Fundamental Counting Principle:
In a series of events, the net possible number of ways all events can executed is the product of the possible number of manners each individual event can be executed.
The Bluman text states this multiplication principle 2.
When n is a positive integer, then
n! = n (n-1) (n-2) ... (3) (2) (1)n! = n (n-1)!A special case is 0!0! = 1
The permutation can be defined as an arrangement of objects without repetition where order is very important.
Permutations utilizing all the objects:
The permutation of n objects, arranged to one group of size n, with no repetition, and order being significant is:
nPn = P(n,n) = n!
Illustration: Find out all the permutations of letters ‘ABC’
ABC ACB BAC BCA CAB CBA
Permutations of some of objects:
The permutation of n objects, arranged in a group of size r, with no repetition, and order being significant is:
nPr = P(n,r) = n!/(n-r)!
Illustration: Find out all the two-letter permutations of letters ‘ABC’
AB AC BA BC CA CB
Shortcut formula for finding a permutation:
Supposing that you begin a n and count down to 1 in your factorials..
P(n,r) = first r factors of n factorial
Many times letters are repeated and all of the permutations are not differentiateable from one other.
Illustration: Find out all the permutations of letters ‘BOB’
To help you differentiate, we will write the second ‘B’ as ‘b’
BOb BbO OBb ObB bBO bOB
If we can write ‘B’ as ‘B’, we get:
BOB BBO OBB OBB BBO BBO
There are actually only three distinguishable permutations here.
BOB BBO OBB
When a word has N letters, k of which are exclusive, and you let n (n1, n2, n3... nk) be the frequency of each of k letters, then the total number of distinguishable permutations is provided by:
N!/(n1! * n2! ... nk!)
Let consider the word "STATISTICS":
Here is the frequency of each letter: S=3, T=3, A=1, I=2, C=1, there are total 10 letters
Permutations = 10!/(3! 3! 1! 2! 1!) = (10*9*8*7*6*5*4*3*2*1)/( 6 * 6 * 1 * 2 * 1) = 50400Combinations:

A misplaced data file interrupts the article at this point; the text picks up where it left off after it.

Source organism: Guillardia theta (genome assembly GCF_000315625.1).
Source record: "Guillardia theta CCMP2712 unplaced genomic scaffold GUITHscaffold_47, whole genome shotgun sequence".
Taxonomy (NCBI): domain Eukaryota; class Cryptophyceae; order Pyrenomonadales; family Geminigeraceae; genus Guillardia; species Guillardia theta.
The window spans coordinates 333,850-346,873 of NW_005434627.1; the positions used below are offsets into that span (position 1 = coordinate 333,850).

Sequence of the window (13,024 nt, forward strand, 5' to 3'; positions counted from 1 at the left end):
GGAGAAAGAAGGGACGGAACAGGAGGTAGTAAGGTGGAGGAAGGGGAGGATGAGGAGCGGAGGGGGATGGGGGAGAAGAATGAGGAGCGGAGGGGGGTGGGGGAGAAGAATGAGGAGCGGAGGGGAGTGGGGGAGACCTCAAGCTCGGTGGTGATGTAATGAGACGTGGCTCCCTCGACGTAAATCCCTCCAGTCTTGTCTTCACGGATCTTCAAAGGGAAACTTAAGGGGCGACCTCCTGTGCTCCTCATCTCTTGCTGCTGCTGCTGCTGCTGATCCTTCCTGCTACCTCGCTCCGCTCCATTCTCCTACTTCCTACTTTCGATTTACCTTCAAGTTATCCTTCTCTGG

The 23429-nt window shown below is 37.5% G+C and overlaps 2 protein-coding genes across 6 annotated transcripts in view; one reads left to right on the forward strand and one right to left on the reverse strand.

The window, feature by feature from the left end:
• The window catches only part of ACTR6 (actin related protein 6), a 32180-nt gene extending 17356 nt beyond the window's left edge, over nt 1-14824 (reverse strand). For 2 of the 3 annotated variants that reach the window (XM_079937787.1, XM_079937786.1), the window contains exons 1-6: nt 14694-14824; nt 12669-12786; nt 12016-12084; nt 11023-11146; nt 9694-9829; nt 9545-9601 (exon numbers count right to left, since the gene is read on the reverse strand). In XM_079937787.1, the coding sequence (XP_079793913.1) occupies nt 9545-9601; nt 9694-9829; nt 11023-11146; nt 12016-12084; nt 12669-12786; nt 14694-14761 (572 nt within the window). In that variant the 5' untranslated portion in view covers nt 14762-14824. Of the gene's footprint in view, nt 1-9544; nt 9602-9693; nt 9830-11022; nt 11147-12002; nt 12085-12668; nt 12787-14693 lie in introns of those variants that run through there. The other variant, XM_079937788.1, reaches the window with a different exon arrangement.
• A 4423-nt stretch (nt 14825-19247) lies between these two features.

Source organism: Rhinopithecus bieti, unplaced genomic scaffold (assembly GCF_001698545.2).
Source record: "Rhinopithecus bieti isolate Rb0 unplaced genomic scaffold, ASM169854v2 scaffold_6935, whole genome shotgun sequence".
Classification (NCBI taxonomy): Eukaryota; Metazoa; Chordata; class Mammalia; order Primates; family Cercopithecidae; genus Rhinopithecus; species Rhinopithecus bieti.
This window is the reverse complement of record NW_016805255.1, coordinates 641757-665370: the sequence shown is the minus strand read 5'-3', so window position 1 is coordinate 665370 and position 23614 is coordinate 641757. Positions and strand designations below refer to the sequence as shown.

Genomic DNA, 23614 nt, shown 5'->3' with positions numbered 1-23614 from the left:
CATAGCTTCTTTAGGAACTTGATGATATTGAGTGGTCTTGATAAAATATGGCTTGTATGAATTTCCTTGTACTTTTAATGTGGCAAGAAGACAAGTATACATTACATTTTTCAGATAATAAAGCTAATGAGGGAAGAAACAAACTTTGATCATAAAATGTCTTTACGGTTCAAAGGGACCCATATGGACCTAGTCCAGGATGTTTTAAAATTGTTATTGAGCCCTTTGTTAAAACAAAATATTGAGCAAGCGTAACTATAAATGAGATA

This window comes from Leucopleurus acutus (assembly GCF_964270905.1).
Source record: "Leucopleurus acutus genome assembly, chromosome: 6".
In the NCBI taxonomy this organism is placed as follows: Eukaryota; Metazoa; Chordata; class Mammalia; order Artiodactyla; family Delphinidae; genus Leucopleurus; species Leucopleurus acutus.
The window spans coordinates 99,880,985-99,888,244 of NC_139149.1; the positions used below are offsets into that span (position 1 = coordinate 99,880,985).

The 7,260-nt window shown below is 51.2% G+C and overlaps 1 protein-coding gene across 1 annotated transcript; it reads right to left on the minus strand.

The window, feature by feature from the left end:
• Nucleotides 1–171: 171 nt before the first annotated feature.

The combination can be defined as an arrangement of objects with no repetition where order is not significant.
It must be noted that the difference between a combination and permutation is not whether there is repetition or not -- there should not be repetition with either, and when there is repetition, you cannot use the formulas for permutations or combinations. The merely difference in the definition of permutation and a combination is whether order is much important.
The combination of n objects, arranged in a group of size r, with no repetition, and order being significant is:
nCr = C(n,r) = n!/((n-r)! * r!)
The other way to write a combination of n things, r at a time is utilizing the binomial notation: n over r in parentheses devoid of a fraction bar
Illustration: Find out all two-letter combinations of letters ‘ABC’
AB = BA AC = CA BC = CB
The answer is just a three two-letter combinations.
Shortcut formula for determining combination:
Supposing that you begin a n and count down to 1 in your factorials....
C(n,r) = first r factors of n factorial divided by the last r factors of n factorial
The combinations are utilized in the binomial expansion theorem from algebra to provide the coefficients of expansion (a+b)^n. They as well form a pattern termed as Pascal's Triangle. 1 1 1 1 2 1 1 3 3 1 1 4 6 4 1 1 5 10 10 5 1 1 6 15 20 15 6 1 1 7 21 35 35 21 7 1
Each and every element in the table is the sum of two elements directly above it. Each and every element is as well a combination. The n value is a number of row (start counting at zero) and the r value is an element in the row (start counting at zero). That would make the 20 in next to last row C(6,3) -- it's in the row #6 (that is, 7th row) and position #3 (that is, 4th element).
Pascal's Triangle describes the symmetric nature of combination. C(n,r) = C(n,n-r)
Illustration: C(10,4) = C(10,6) or C(100,99) = C(100,1)
Shortcut formula for finding a combination:
As combinations are symmetric, when n-r is smaller than r, then switch the combination to its alternative form and then employ the shortcut given above.
C(n,r) = first r factors of n factorial divided by last r factors of n factorialTree Diagrams:
Tree diagrams are a graphical method of listing all possible outcomes. The outcomes are listed in an arranged fashion, therefore listing all the possible outcomes is simpler than just trying to make sure that you have them all listed. It is termed as a tree diagram since of the way it looks.
The first event comes into views on left, and then each sequential event is symbolized as branches off of first event.
The tree diagram to right would illustrate the possible ways of flipping the two coins. The final outcomes are obtained by following each and every branch to its conclusion: They are from top to bottom.
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